Our data revealed that the intraperitoneal scopolamine administration, before fear conditioning, decreased the freezing time percentage, suggesting a fear memory deficit. Meanwhile, the effective dose of scopolamine increased latency to the freezing. It has been established that muscarinic cholinergic antagonism produces learning and memory deficits similar to the effects produced by hippocampal lesions (Anagnostaras et al., 1995). It appears that the muscarinic antagonists disrupt the hippocampal theta rhythms and induce an acquisition deficit in a variety of the hippocampal-dependent tasks (Vanderwolf et al., 1977; Anagnostaras et al., 1999). Recent studies have indicated that the hippocampus has an important role in Pavlovian fear conditioning. It seems that the acquisition of contextual fear depends on the induction of hippocampal long-term potentiation (LTP) (Maren et al., 1996). Thus, because the hippocampus receives extensive cholinergic input from the medial septal nucleus (Amaral and Kurz, 1985), one would expect that muscarinic cholinergic antagonist should disrupt contextual fear acquisition, at least to the extent that anticholinergic action can reduce hippocampal function. Although muscarinic antagonists have been shown to produce hyperalgesia (Ghelardini et al., 1998), there is evidence that scopolamine attenuates the electric shock perception (Torquet et al., 2008). Some studies have reported that scopolamine does not modify the pain threshold in the hot plate test (Torquet et al., 2008; Laurino et al., 2017). Based on these findings, the destructive effect of scopolamine on contextual fear memory does not appear to be related to its potential effect on pain.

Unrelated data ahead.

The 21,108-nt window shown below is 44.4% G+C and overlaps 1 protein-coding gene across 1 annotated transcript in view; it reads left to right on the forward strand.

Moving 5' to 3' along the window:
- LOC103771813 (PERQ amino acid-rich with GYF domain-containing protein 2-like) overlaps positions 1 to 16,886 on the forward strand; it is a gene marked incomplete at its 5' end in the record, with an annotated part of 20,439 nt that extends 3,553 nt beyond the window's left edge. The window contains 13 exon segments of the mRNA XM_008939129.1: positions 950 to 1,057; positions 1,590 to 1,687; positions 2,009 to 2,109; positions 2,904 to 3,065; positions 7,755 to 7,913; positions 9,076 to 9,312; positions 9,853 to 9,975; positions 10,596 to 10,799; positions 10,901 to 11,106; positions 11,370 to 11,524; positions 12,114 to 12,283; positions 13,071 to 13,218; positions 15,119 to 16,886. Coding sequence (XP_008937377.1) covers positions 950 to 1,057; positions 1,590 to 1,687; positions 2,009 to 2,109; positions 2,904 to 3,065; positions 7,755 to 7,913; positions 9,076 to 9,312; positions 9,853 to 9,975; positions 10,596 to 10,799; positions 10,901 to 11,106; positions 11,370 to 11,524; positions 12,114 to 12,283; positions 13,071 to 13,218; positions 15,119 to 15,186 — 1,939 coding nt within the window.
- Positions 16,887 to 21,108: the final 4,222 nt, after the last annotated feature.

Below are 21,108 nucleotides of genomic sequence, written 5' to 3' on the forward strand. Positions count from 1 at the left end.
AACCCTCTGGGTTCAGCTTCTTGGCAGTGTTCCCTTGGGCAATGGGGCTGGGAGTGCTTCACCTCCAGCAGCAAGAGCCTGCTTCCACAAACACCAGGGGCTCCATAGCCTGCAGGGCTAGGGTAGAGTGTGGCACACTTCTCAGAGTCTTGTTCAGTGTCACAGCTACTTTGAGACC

tDCS has been applied to many research issues because this stimulation technique can modulate neural activity in the brain painlessly and non-invasively with weak electrical currents (Matsumoto and Ugawa, 2017). However, there are no formal safety guidelines for the selection of stimulus parameters in tDCS. Nevertheless, several papers have reported that some adverse events persist even after tDCS stimulation. The ongoing events consist of skin lesions similar to burns, which can arise even in healthy subjects, and mania or hypomania in patients with depression (Brunoni et al., 2012; Matsumoto and Ugawa, 2017). Other limitations of the tDCS application are the lack of control conditions over different cortical areas and the lack of systematic monitoring of the duration of the effects (Brunoni et al., 2012). Most studies have examined the effect of tDCS stimulation over the left frontal cortex on a variety of behaviors (Peanlikhit et al., 2017; Pedron et al., 2017; Hamdami et al., 2020), but there is limited support for right-lateralization of emotional function (Wager et al., 2003). On the other hand, experimental evidence suggest that long-term memory processing is strictly dependent on the left hemisphere (Podda et al., 2016). Therefore, we chose to apply tDCS over the left frontal cortex. We observed that the percentage of freezing time significantly decreased by a 20 min or a 30 min anodal tDCS over the left frontal cortex. Overall, it has been observed that cathodal currents produce inhibitory effects, and thus hyperpolarization, whereas anodal currents increase excitability in the form of depolarization (Nitsche and Paulus, 2000; 2001). Even though many studies reported recovery from memory deficits following tDCS stimulation, there are some opposing reports in animal models of disease affecting cognition. There is evidence that tDCS was not able to ameliorate memory symptoms of a triple transgenic (3xTg) mouse model of Alzheimer’s disease (Gondard et al., 2019). Some authors have suggested the importance of choosing an optimal current intensity to modulate cortical excitability since LTP alterations were dependent on current intensity (Yoon et al., 2012). However, many factors have been shown to interfere with tDCS outcomes, including the duration and frequency of stimulation (Liebetanz et al., 2006); intensity, and density of the applied current (Liebetanz et al., 2009; Jackson et al., 2017), and electrode size and position in the scalp. On the other hand, the persistence of fear memory depends on the number of cue-shock pairings and the shock intensity. In a recent study, repeated anodal tDCS had no significant effect on the acquisition or retention of fear extinction in mice subjected to fear conditioning with 0.2 mA foot shock, while it significantly lowered freezing during the acquisition of extinction when the intensity of fear conditioning was 1 mA (Van Schuerbeek et al., 2021). Authors found that tDCS reduced generalized fear induced by contextual cues when the intensity of conditioning is high, and extinction training is limited (Van Schuerbeek et al., 2021). Regarding rodent models, data are controversial regarding fear condition. A single session, 20 min anodal tDCS over the right frontal cortex did not alter contextual fear memory retention in mice subjected to fear conditioning with high intensity (Manteghi et al., 2017). Additionally, another study described that while the anodal stimulation did not affect fear retrieval in mice subjected to fear conditioning with 1 mA intensity, post-training cathodal stimulation improved fear memory retrieval (Nasehi et al., 2017b, 2017a). However, left prefrontal anodal and cathodal tDCS impaired the acquisition of both contextual and cued fear memory in mice subjected to fear conditioning with 0.5 mA intensity, which could be explained by activity modulation of deep structures such as the amygdala and hippocampus (Abbasi et al., 2017). These conflicting findings may be due to differences in the intensity and frequency of tDCS stimulation and the shock intensity in fear conditioning. An interesting finding in this study was the destructive effect of 20 min anodal stimulation on fear memory retention was much greater than 30 min. According to researches that focused on the systematic assessment of the effect of tDCS on excitability (Nitsche and Paulus, 2000), a linear dose-effect response is expected. However recent data demonstrated that the relationship between tDCS parameters and the measured effects is not as linear as we thought. For example, a 3 min and a 20 min anodal tDCS decreased immobility duration in the forced swim test, indicating an antidepressant-like behavior, whereas a 10 min did not produce any effect (Peanlikhit et al., 2017). Therefore, an increase in the stimulation duration does not seem to be a successful approach to increase the efficacy of tDCS. For example, the prolongation of anodal tDCS from 13 min to 26 min resulted in reduced motor cortex excitability, most probably caused by intraneuronal calcium overflow (Monte-Silva et al., 2013). Given the above evidence, it is not surprising that 50% increasing the duration of tDCS stimulation has a different effect than the short stimulation time. However, determining the curve of different tDCS stimulation duration on fear conditioning is suggested to confirm the nonlinear relationship between these two variables.